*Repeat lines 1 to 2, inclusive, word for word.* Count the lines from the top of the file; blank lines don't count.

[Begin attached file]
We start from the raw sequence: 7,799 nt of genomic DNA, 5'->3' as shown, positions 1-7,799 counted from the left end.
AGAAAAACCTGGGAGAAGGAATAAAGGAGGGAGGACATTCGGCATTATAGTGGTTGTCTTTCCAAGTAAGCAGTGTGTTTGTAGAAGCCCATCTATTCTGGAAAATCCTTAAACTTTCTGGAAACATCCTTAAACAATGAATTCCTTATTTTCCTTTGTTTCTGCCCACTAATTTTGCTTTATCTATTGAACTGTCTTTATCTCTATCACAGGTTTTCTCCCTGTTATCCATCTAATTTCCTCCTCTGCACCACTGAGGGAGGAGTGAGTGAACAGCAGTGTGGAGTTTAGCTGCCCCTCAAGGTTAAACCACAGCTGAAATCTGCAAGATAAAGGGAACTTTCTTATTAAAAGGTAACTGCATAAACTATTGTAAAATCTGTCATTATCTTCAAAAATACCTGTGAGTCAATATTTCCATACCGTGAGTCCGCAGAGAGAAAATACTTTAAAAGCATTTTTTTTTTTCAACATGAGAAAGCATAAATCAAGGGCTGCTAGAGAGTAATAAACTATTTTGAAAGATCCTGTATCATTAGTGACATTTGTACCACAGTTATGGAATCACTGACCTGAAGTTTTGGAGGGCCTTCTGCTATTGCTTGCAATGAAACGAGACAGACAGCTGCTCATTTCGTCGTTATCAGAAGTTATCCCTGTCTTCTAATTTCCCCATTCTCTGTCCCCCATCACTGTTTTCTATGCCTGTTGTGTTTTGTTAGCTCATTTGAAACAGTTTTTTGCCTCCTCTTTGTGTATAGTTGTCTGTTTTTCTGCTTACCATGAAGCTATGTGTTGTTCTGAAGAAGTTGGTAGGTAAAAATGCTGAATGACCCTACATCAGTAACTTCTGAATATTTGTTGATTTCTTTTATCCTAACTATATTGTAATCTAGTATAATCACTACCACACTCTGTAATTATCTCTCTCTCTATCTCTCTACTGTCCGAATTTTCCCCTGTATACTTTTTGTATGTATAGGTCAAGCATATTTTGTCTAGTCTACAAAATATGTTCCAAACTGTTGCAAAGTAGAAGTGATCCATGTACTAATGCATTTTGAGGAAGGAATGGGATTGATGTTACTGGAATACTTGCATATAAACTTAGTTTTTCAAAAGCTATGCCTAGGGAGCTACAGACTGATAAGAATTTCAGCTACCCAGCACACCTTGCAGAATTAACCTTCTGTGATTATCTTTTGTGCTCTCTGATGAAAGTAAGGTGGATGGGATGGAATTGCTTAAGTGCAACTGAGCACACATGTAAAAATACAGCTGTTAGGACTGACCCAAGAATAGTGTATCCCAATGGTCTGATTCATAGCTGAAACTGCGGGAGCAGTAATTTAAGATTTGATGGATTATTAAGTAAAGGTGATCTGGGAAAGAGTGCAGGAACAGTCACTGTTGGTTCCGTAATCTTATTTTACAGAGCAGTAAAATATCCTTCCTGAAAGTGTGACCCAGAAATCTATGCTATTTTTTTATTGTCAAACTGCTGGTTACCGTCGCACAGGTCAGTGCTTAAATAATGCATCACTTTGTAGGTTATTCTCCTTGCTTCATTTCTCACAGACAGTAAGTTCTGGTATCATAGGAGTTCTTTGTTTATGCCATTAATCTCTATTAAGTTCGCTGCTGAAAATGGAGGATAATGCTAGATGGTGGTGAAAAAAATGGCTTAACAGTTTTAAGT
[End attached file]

We start from the raw sequence: 7,799 nt of genomic DNA, 5'->3' as shown, positions 1-7,799 counted from the left end.
AGAAAAACCTGGGAGAAGGAATAAAGGAGGGAGGACATTCGGCATTATAGTGGTTGTCTTTCCAAGTAAGCAGTGTGTTTGTAGAAGCCCATCTATTCTGGAAAATCCTTAAACTTTCTGGAAACATCCTTAAACAATGAATTCCTTATTTTCCTTTGTTTCTGCCCACTAATTTTGCTTTATCTATTGAACTGTCTTTATCTCTATCACAGGTTTTCTCCCTGTTATCCATCTAATTTCCTCCTCTGCACCACTGAGGGAGGAGTGAGTGAACAGCAGTGTGGAGTTTAGCTGCCCCTCAAGGTTAAACCACAGCTGAAATCTGCAAGATAAAGGGAACTTTCTTATTAAAAGGTAACTGCATAAACTATTGTAAAATCTGTCATTATCTTCAAAAATACCTGTGAGTCAATATTTCCATACCGTGAGTCCGCAGAGAGAAAATACTTTAAAAGCATTTTTTTTTTTCAACATGAGAAAGCATAAATCAAGGGCTGCTAGAGAGTAATAAACTATTTTGAAAGATCCTGTATCATTAGTGACATTTGTACCACAGTTATGGAATCACTGACCTGAAGTTTTGGAGGGCCTTCTGCTATTGCTTGCAATGAAACGAGACAGACAGCTGCTCATTTCGTCGTTATCAGAAGTTATCCCTGTCTTCTAATTTCCCCATTCTCTGTCCCCCATCACTGTTTTCTATGCCTGTTGTGTTTTGTTAGCTCATTTGAAACAGTTTTTTGCCTCCTCTTTGTGTATAGTTGTCTGTTTTTCTGCTTACCATGAAGCTATGTGTTGTTCTGAAGAAGTTGGTAGGTAAAAATGCTGAATGACCCTACATCAGTAACTTCTGAATATTTGTTGATTTCTTTTATCCTAACTATATTGTAATCTAGTATAATCACTACCACACTCTGTAATTATCTCTCTCTCTATCTCTCTACTGTCCGAATTTTCCCCTGTATACTTTTTGTATGTATAGGTCAAGCATATTTTGTCTAGTCTACAAAATATGTTCCAAACTGTTGCAAAGTAGAAGTGATCCATGTACTAATGCATTTTGAGGAAGGAATGGGATTGATGTTACTGGAATACTTGCATATAAACTTAGTTTTTCAAAAGCTATGCCTAGGGAGCTACAGACTGATAAGAATTTCAGCTACCCAGCACACCTTGCAGAATTAACCTTCTGTGATTATCTTTTGTGCTCTCTGATGAAAGTAAGGTGGATGGGATGGAATTGCTTAAGTGCAACTGAGCACACATGTAAAAATACAGCTGTTAGGACTGACCCAAGAATAGTGTATCCCAATGGTCTGATTCATAGCTGAAACTGCGGGAGCAGTAATTTAAGATTTGATGGATTATTAAGTAAAGGTGATCTGGGAAAGAGTGCAGGAACAGTCACTGTTGGTTCCGTAATCTTATTTTACAGAGCAGTAAAATATCCTTCCTGAAAGTGTGACCCAGAAATCTATGCTATTTTTTTATTGTCAAACTGCTGGTTACCGTCGCACAGGTCAGTGCTTAAATAATGCATCACTTTGTAGGTTATTCTCCTTGCTTCATTTCTCACAGACAGTAAGTTCTGGTATCATAGGAGTTCTTTGTTTATGCCATTAATCTCTATTAAGTTCGCTGCTGAAAATGGAGGATAATGCTAGATGGTGGTGAAAAAAATGGCTTAACAGTTTTAAGT